There is no one way to set up safeguarding records, but there are key things that should be in place:

  • Records should be started as soon as you become aware of any concern
  • Use clear and straightforward language
  • Be concise and accurate, so they can be understood by anyone not familiar with the case
  • Clearly differentiate between facts, opinions and judgements
  • Make sure they’re up to date and preferably in chronological order

The National Council for Voluntary Organisations have more information on storing and sharing safeguarding information.

How you can raise awareness and get involved

National Safeguarding Adults Week is an ideal time to raise awareness about safeguarding and the importance of vigilance in our communities. It is an opportunity to educate ourselves, our teams and others about the signs of abuse, neglect, and exploitation and to encourage open dialogue on these vital issues.  

By learning about the signs of abuse, neglect, and harm, and by actively participating in the safeguarding process, we can make a significant difference in the lives of vulnerable adults.  

Here are some things you could do to raise awareness and get involved:

  • Host training sessions to upskill you team, the people you support and their loved ones about safeguarding, the types etc.
  • Put some posts up on your company social media and ask people to comment and share.
  • Share other posts to help raise further awareness of safeguarding and National Safeguarding Week.
  • Ensure the people you support have access to advocacy. Advocates can help individuals express their wishes and protect them from potential abuse or manipulation.
  • Create and prominently display information posters and leaflets about National Safeguarding Week or your local safeguarding team in communal areas to ensure that everyone is aware and have the details needed.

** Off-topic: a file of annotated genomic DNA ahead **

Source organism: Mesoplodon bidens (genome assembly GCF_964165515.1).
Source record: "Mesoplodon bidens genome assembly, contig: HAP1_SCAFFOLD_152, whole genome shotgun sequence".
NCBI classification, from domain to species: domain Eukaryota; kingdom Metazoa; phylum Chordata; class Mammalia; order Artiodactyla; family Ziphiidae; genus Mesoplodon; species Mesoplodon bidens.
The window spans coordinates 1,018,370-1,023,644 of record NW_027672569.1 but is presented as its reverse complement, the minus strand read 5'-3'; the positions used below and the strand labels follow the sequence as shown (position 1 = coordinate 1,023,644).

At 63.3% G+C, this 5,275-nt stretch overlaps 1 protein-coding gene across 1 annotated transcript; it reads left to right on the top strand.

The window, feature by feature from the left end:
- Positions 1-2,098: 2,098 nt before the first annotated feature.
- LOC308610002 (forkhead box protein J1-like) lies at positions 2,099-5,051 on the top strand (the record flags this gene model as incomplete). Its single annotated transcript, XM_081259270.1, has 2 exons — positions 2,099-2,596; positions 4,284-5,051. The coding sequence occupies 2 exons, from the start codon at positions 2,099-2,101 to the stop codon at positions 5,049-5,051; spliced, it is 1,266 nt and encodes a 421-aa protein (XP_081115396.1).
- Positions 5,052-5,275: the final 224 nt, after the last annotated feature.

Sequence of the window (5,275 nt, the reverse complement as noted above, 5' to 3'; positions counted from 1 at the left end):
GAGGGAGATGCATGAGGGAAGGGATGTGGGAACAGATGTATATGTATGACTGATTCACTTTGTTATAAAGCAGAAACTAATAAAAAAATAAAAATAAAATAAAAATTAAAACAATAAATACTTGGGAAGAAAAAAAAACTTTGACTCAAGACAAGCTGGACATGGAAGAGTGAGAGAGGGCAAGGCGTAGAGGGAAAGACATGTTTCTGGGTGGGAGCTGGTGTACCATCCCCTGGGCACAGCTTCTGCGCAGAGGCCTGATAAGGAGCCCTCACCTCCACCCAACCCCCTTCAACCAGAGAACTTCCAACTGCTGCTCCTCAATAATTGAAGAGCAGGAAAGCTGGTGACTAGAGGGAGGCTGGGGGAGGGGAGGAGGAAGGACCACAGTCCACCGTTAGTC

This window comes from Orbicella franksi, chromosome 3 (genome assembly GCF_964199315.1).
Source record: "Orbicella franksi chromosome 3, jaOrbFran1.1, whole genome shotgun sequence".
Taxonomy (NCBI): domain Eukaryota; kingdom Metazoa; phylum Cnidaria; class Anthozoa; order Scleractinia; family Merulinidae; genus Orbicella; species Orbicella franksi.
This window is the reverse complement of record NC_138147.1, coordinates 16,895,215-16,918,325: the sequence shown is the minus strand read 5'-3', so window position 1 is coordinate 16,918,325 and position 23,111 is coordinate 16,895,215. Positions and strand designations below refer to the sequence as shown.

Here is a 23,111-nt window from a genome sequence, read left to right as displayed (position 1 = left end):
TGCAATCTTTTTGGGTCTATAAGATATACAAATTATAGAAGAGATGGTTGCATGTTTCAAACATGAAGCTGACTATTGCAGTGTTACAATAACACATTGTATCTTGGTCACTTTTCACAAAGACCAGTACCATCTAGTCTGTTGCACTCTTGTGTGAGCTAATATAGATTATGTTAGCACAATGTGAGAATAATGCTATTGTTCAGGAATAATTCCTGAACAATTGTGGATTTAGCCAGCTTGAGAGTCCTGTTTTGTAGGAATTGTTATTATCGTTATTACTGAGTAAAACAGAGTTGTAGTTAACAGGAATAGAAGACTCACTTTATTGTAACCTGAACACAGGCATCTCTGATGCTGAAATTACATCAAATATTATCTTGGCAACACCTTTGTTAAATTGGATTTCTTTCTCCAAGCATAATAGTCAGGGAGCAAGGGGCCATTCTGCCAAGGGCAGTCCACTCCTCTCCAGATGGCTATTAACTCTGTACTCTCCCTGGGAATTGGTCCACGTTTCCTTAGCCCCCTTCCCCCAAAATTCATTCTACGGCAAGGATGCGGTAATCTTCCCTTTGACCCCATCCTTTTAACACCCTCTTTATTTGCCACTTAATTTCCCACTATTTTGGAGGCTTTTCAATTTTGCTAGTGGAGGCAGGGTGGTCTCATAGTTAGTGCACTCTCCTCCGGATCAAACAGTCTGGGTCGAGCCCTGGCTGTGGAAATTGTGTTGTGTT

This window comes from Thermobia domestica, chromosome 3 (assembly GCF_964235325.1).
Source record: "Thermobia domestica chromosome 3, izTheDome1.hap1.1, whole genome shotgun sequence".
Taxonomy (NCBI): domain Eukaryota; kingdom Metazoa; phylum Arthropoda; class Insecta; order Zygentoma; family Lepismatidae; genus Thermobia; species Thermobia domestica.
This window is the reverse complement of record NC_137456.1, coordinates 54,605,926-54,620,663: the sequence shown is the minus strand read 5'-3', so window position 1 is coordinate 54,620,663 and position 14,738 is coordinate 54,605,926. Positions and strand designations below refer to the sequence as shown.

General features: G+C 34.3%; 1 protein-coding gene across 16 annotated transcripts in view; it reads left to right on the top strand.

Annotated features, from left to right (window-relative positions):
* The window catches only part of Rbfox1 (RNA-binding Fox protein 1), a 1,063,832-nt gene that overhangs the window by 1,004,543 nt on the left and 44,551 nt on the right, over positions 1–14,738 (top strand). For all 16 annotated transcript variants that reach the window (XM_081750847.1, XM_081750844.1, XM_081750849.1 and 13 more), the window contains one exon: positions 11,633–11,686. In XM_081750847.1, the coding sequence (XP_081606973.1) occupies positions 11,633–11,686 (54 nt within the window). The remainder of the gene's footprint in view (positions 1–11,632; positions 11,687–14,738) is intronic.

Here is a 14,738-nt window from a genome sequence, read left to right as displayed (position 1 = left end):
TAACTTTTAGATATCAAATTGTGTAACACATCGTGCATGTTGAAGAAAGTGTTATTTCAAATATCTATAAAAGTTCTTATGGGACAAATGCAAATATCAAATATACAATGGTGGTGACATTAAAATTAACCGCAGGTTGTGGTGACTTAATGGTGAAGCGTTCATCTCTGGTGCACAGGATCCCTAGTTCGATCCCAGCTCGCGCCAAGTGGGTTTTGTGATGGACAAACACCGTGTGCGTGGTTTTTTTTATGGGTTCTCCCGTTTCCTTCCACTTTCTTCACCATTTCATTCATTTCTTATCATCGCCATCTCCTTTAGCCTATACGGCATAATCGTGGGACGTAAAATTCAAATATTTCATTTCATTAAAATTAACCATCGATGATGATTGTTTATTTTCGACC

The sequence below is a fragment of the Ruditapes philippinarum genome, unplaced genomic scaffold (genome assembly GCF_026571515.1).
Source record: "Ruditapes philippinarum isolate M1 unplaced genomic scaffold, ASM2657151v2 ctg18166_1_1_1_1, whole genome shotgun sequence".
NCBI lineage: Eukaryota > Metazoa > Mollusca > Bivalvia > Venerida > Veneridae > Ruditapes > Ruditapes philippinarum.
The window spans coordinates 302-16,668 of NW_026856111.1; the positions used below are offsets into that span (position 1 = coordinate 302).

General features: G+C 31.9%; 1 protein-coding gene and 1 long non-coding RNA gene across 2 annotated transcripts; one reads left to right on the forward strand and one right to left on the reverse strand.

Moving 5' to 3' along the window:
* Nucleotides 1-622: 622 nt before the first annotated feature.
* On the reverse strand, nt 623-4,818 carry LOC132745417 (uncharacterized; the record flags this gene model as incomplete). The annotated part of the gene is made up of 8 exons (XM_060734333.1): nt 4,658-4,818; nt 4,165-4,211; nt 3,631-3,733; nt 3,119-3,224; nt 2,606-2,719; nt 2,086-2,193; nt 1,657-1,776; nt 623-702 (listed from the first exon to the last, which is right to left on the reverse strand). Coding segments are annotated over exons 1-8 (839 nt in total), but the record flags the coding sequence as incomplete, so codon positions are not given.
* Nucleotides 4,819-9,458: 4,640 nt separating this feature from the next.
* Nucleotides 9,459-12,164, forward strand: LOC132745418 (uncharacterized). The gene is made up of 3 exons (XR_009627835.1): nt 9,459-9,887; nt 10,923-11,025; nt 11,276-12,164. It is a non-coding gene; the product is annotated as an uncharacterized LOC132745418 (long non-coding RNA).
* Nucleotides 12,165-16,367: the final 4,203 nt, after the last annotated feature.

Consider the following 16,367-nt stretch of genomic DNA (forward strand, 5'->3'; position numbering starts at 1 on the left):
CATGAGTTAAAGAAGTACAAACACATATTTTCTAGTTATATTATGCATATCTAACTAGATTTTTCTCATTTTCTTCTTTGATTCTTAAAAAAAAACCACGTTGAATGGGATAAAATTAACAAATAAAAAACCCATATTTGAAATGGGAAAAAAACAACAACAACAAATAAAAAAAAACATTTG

• Organise a community event or information session where community members can visit the care home, learn about your safeguarding policies, find out more about social care and engage in discussions on the topic.
  • Ensure that all residents, staff and their loved ones are aware of how to report safeguarding concerns and the confidentiality and support provided in such cases.
  • Join or support local safeguarding events and initiatives during the week.  
  • Use Safeguarding Week as an opportunity to gather feedback from residents and their families on how the care home can improve its safeguarding practices.
  • Reach out to local newspapers, radio stations  and TV channels to share your activities and stories related to Safeguarding Week, potentially gaining wider community exposure.

You can also raise awareness of the 5 R's of safeguarding:

  1. Recognise – the signs of abuse and neglect.
  1. Respond – appropriately to concerns about abuse and neglect.
  1. Report – concerns to the appropriate authorities.
  1. Record – information accurately and appropriately.
  1. Review – safeguarding practices regularly to ensure they are effective.

The Ann Craft Trust has some great resources to help you get prepared.  


Remember, Safeguarding Week is about the opportunity for organisations to come together to raise awareness of important safeguarding issues.

You do not need to stick to the theme, and even if you do one thing off the list above or one of your own ideas, this could have a domino effect and reach more people than you realise. It is our duty to ensure everyone plays their part is safeguarding those in our services and within our communities.